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What is the best way/tools to move files to a remote Ubuntu web server? Obviously a newbie question, but should I create a smb mount, use ftp, or ssh?

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"Best" is a really ambiguous word. Best = fast? Best = secure? –  Joseph Kern Jun 15 '09 at 10:56
    
Both, Fast and Secure. But to your point, secure. –  Christopher Altman Jun 15 '09 at 16:15

5 Answers 5

up vote 1 down vote accepted

scp,rsync over ssh are all good but for large data sets (ie lots of data in lots of small files or even just lots of large files) i use tar over ssh without compression doing the following:

 cd /path/to/localdir && tar -cf - ./| ssh -o “Compression=off” someuser@someotherserver “tar -xf - -C /path/to/remote/dir”

What this does is tar will create a data stream thats just sent over ssh encrypted but no compression. if your pushing this over an internet link you would be better off leaving the compression on by omitting the -o option.

For more info on this see here

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rsync is a good choice. It normally uses SSH, is smart about only copying what is needed and best of all if it gets interrupted you can simply restart it.

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scp is good if you want to copy a few files. rsync is good if you want to repeatedly copy the same directory to places. If however you're trying to copy a large amount of data between two machines, the only way to do it is using netcat.

On the receiving machine, run:

# cd /dest/dir && nc -l -p 12345 | tar -xf -

On the sending machine you can now run:

# cd /src/dr && tar -xf - | nc -q 0 remote-server 12345

You should find that everything works nicely, and a lot quicker. If bandwidth is more constrained than CPU, then you can add "z" or "j" to the tar options ("tar -xzf -" etc) to compress the data before it sends it over the network. If you're on gigabit, I wouldn't bother with the compression. If it dies, you'll have to start from the beginning, but then you might find you can get away with using rsync if you've copied enough.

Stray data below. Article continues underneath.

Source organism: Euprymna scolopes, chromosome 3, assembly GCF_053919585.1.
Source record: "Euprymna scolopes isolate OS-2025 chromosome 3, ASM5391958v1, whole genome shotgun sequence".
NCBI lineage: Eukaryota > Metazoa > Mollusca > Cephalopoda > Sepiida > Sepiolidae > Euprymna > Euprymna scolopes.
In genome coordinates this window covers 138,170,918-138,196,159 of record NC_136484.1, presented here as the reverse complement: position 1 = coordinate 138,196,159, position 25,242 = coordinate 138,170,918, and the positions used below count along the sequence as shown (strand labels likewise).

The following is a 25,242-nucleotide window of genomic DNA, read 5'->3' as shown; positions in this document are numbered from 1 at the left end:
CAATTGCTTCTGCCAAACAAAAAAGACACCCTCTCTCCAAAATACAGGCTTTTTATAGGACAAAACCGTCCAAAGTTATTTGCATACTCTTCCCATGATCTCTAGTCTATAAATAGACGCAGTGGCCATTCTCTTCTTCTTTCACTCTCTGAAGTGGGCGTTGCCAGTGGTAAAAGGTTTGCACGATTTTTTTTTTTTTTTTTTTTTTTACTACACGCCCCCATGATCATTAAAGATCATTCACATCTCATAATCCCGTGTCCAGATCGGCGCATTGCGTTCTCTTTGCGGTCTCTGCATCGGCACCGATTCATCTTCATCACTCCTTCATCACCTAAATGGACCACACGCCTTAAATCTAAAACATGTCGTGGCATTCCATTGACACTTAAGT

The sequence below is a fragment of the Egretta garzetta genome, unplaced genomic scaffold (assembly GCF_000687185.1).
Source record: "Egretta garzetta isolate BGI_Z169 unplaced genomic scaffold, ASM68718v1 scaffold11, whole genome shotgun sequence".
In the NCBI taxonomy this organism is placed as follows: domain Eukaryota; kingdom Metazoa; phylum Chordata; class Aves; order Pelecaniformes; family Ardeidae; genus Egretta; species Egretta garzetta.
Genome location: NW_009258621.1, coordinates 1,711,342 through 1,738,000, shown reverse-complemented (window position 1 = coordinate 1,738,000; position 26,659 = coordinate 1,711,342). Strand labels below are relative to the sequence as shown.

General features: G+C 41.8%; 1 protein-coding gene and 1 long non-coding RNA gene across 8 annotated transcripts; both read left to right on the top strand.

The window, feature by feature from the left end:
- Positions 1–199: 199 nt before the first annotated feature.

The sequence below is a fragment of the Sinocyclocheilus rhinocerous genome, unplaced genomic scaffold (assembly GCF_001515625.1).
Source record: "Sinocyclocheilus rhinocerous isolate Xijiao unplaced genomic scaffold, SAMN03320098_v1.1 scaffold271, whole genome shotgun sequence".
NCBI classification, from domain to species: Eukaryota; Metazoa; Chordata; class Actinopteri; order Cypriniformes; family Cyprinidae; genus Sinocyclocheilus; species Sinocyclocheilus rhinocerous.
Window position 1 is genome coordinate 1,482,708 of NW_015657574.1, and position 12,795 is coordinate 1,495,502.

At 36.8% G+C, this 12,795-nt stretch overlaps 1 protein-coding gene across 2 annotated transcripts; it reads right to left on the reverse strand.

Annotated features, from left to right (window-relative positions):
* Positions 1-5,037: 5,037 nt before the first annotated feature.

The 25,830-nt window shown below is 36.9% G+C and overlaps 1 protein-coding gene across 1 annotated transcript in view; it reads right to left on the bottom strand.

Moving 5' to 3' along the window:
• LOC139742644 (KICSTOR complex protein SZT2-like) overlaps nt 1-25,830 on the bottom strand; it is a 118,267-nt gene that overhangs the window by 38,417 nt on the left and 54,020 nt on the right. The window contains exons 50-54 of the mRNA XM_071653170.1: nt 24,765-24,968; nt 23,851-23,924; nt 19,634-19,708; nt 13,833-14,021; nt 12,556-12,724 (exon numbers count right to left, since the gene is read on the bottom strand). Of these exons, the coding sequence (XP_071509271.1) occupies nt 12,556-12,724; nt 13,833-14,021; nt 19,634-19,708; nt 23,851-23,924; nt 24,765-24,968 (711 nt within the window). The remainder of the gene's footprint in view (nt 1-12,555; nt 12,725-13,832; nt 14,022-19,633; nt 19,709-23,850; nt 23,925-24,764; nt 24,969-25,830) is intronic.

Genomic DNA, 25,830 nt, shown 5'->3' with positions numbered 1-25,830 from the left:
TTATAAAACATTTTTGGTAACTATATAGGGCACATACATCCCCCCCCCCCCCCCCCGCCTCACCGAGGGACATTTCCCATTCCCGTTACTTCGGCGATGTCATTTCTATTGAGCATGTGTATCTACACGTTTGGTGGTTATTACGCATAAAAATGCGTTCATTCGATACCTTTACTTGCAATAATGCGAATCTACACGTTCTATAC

It's worth pointing out that this does not have the security that scp or rsync-over-ssh has, so make sure you trust the end points and everything inbetween if you don't want anyone else to see the data.

Why not use scp? because it's incredibly slow in comparison. God knows what scp is doing, but it doesn't copy data at wire speed. It aint the encyption and decryption, because that'd just use CPU and when I've done it it's hasn't been CPU bound. I can only assume that the scp process has a lot of handshaking and ssh protocol overhead.

Why not rsync? Rsync doesn't really buy you that much on the first copy. It's only the subsequent runs where rsync really shines. However, rsync requires the source to send a complete file list to the destination before it starts copying any data. If you've got a filesystem with a large number of files, that's an awfully large overhead, especially as the destination host has to hold it in memory.

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This is cute, but I wouldn't recommend it. Unless you have no other option. –  Joseph Kern Jun 13 '09 at 23:42
    
This is by far the quickest way of transfering files. scp is incredible slow. I'll edit the answer to add a couple of things. –  David Pashley Jun 14 '09 at 1:07
    
Voted up for explanations. Still wouldn't use it in production, but nice to see your reasoning. –  Joseph Kern Jun 15 '09 at 10:55
    
Yeah, we're talking millions of files and/or several GB of data. –  David Pashley Jun 15 '09 at 11:47
    
scp is only slow if your speed between the boxes is greater than your processors can encrypt/decrypt the stream. –  Matt Simmons Jun 19 '09 at 3:36

If you want to move files from a Windows desktop to a remote Ubuntu server, you can try WinSCP.

WinSCP is an open source free SFTP client and FTP client for Windows. Legacy SCP protocol is also supported. Its main function is safe copying of files between a local and a remote computer.

Make sure ssh is installed on the Ubuntu server.

sudo apt-get install ssh

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The best way to move files to a remote system would be scp.

A recursive directory copy

scp -r locadir user@hostname.com:~/

A single file copy

scp localfile user@hostname.com:~/

If you want to copy a file FROM a remote server

scp user@hostname.com:~/localfile .

scp is part of the ssh suite, and should be available if you have ssh and sshd on the remote server.

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